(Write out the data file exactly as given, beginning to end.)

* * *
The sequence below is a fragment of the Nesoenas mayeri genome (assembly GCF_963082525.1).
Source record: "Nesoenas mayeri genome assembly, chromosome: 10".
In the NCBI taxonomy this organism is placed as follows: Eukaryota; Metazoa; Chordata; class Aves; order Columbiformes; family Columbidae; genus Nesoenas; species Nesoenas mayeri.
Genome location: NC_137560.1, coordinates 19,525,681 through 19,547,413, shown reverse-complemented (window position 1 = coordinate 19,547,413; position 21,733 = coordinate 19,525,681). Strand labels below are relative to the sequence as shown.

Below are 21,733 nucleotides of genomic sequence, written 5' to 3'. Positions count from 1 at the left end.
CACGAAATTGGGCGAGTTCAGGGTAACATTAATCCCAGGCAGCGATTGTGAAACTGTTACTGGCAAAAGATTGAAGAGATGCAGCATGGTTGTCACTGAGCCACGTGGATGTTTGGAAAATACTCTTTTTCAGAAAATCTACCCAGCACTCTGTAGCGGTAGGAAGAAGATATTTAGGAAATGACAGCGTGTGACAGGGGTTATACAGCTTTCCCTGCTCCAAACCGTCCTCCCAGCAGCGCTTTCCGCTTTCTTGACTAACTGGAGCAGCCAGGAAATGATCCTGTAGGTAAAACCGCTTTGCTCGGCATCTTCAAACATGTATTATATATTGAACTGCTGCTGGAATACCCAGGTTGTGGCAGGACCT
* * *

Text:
The sequence below is a fragment of the Nesoenas mayeri genome (assembly GCF_963082525.1).
Source record: "Nesoenas mayeri genome assembly, chromosome: 10".
In the NCBI taxonomy this organism is placed as follows: Eukaryota; Metazoa; Chordata; class Aves; order Columbiformes; family Columbidae; genus Nesoenas; species Nesoenas mayeri.
Genome location: NC_137560.1, coordinates 19,525,681 through 19,547,413, shown reverse-complemented (window position 1 = coordinate 19,547,413; position 21,733 = coordinate 19,525,681). Strand labels below are relative to the sequence as shown.

Below are 21,733 nucleotides of genomic sequence, written 5' to 3'. Positions count from 1 at the left end.
CACGAAATTGGGCGAGTTCAGGGTAACATTAATCCCAGGCAGCGATTGTGAAACTGTTACTGGCAAAAGATTGAAGAGATGCAGCATGGTTGTCACTGAGCCACGTGGATGTTTGGAAAATACTCTTTTTCAGAAAATCTACCCAGCACTCTGTAGCGGTAGGAAGAAGATATTTAGGAAATGACAGCGTGTGACAGGGGTTATACAGCTTTCCCTGCTCCAAACCGTCCTCCCAGCAGCGCTTTCCGCTTTCTTGACTAACTGGAGCAGCCAGGAAATGATCCTGTAGGTAAAACCGCTTTGCTCGGCATCTTCAAACATGTATTATATATTGAACTGCTGCTGGAATACCCAGGTTGTGGCAGGACCT